What is a teacher or parent to do when they have a group of troublesome toddlers or cheeky children? They don’t stay in their chairs, they crawl all over the carpet when they are supposed to be listening to a lesson, they talk out of turn and to each other, they don’t participate, and they don’t pay attention.
In an environment like this how can learning happen?
Well, at my church, the primary children ages 3 12 (but especially the younger ones) have had a pretty serious reverence problem. I teach the three and four year old cuties. Week after week the leaders of the primary program tried new idea after new idea to try to get the children to choose reverence all on their own. You got it, the primary leaders want the children to learn self-government.
They Have a Perfect Pre-Teaching Plan!
Recently, they came to primary with a new plan. This plan was a proactive plan instead of a reactive plan for the reverence problem. To effectively be proactive a leader must teach first and then consistently follow the previously taught plan.
Pre-teaching is the key to learning self-government. In fact, pre-teaching is one of the main things that sets self-government teaching apart from other forms parenting or obedience teaching systems. If a parent doesn’t teach their child, ahead of time, what skills they need to have and when to use those skills as well as the positive and negative consequences associated with the skills, then the child is left to experiment and the parent is always going to be instructing on the reactive, or defensive side, of interactions and issues.
This is how the teaching happened. One of the primary leaders started out the primary meeting with a few pictures and a fun number game with fingers.
She first told all the little ones to hold up their five fingers. They love to raise hands so this was an easy request.
Next, she informed them that she was going to tell them what each of their fingers stand for in primary.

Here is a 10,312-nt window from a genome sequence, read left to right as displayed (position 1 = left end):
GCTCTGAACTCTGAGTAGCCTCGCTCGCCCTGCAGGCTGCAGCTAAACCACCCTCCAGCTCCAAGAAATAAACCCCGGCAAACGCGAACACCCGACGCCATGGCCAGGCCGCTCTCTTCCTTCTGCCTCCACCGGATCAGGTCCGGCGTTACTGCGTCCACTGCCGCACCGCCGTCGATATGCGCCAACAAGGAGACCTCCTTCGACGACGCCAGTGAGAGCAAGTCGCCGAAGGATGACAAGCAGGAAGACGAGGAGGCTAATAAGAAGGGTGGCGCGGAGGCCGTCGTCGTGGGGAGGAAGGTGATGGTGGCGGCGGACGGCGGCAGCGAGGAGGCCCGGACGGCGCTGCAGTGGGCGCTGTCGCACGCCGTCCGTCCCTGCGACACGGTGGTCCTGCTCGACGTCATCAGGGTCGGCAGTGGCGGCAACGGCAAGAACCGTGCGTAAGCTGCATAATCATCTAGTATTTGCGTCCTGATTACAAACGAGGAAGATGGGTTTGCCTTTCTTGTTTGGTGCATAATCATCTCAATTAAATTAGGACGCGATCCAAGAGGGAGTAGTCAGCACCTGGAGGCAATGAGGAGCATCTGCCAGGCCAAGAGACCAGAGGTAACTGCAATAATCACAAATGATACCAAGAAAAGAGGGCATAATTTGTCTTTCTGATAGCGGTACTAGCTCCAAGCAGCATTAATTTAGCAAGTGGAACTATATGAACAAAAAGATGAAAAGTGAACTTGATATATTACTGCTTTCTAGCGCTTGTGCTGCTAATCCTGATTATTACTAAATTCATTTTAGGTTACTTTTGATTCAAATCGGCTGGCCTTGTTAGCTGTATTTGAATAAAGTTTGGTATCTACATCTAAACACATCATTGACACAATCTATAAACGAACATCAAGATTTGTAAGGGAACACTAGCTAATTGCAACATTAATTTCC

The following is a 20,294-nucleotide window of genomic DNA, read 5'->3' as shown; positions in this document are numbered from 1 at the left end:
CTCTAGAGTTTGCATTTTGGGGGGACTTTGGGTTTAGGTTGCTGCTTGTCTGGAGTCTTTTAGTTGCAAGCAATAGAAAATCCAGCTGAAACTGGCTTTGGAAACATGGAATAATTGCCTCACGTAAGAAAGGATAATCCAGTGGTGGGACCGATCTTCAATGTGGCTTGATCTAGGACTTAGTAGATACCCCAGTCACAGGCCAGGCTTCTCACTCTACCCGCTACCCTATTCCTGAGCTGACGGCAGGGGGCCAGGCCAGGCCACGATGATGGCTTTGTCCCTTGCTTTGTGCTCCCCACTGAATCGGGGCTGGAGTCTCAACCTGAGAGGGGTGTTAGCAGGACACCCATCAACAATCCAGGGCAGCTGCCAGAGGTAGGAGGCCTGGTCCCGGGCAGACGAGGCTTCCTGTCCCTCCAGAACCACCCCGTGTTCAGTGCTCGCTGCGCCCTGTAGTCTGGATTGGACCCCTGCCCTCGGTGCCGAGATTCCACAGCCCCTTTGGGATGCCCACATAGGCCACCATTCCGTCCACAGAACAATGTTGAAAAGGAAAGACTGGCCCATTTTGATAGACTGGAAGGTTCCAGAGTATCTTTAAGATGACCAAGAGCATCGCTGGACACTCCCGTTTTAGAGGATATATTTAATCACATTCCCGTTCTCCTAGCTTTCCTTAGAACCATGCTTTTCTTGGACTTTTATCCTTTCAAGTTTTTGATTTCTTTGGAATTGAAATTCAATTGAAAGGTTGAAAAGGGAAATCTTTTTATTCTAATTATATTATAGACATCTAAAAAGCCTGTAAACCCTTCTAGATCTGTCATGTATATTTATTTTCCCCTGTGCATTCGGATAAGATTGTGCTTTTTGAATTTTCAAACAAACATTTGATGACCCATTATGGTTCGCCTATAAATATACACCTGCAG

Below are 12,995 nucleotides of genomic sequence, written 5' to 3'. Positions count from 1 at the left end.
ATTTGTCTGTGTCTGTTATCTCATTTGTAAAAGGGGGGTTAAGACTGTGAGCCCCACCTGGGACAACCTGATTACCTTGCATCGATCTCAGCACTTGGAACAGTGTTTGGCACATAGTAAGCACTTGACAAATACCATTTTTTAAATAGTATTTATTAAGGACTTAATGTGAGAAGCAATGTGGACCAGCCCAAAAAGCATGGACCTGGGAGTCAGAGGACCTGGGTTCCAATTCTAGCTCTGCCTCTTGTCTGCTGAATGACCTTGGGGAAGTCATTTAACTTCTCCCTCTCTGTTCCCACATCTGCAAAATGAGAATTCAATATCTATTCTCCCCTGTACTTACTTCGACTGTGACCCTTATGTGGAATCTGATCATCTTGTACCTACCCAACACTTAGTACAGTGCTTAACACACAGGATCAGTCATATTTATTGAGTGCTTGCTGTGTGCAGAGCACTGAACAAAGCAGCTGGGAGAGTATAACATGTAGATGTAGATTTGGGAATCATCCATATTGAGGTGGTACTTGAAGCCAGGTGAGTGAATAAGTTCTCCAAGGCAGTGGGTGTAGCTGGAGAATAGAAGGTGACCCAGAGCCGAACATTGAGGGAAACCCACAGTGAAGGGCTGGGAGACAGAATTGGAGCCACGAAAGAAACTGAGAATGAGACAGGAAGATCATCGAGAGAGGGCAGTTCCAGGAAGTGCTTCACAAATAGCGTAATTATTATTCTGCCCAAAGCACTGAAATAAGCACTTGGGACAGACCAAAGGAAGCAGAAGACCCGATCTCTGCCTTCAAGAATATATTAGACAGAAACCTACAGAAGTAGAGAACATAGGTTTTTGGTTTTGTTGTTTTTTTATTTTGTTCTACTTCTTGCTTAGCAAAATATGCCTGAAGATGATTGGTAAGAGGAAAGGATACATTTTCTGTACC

- Number one finger stood for their eyes watching the teacher.
- Two fingers stood for their ears listening to the teacher.
- Three fingers stood for their mouth being quiet.
- Four fingers stood for their hands being still and not touching others.
- Five fingers stood for their feet being still and them staying in their chairs.
Finally, she showed them the full chart containing all the pictures she had placed on the board representing each finger and explained that the chart was to remind them to “Give Me 5” every time she, or any other teacher, holds up their hand and says the catch phrase “Give Me 5”.
The children responded beautifully the first day. We will see how the other Sundays go. I’m sure they will need to repeat the training multiple times before it becomes automatic behavior for the children. And, the other teachers present will need to hold the children accountable. But, this system is sure to make a lasting positive difference to our busy primary.
So many people ask me how to effectively teach self-government to a group of children who are not their own. This is a great example of how to do it. With my young students I have also taught them what the consequences will be if they don’t follow instructions and accept ‘no’ answers. Children need to know the skills required and the positive and negative consequences.
Speaking of positive consequences, Heather, the primary leader, told the children that they would earn ten fuzzies in the fuzzy jar (when filled they get cookies) if they behaved properly.
I am so impressed with the way our primary leaders at church are problem solving the irreverence issue in a proactive, and assertive way. They are great leaders for the youth and teachers under their care.
Heather said that you are welcome to use her chart. She said she does not take credit for the idea. Apparently they got the idea from someone on Pinterest, but she made the chart and shared it with me.
For more instruction on how to teach children self-government skills go to http://teachingselfgovernment.com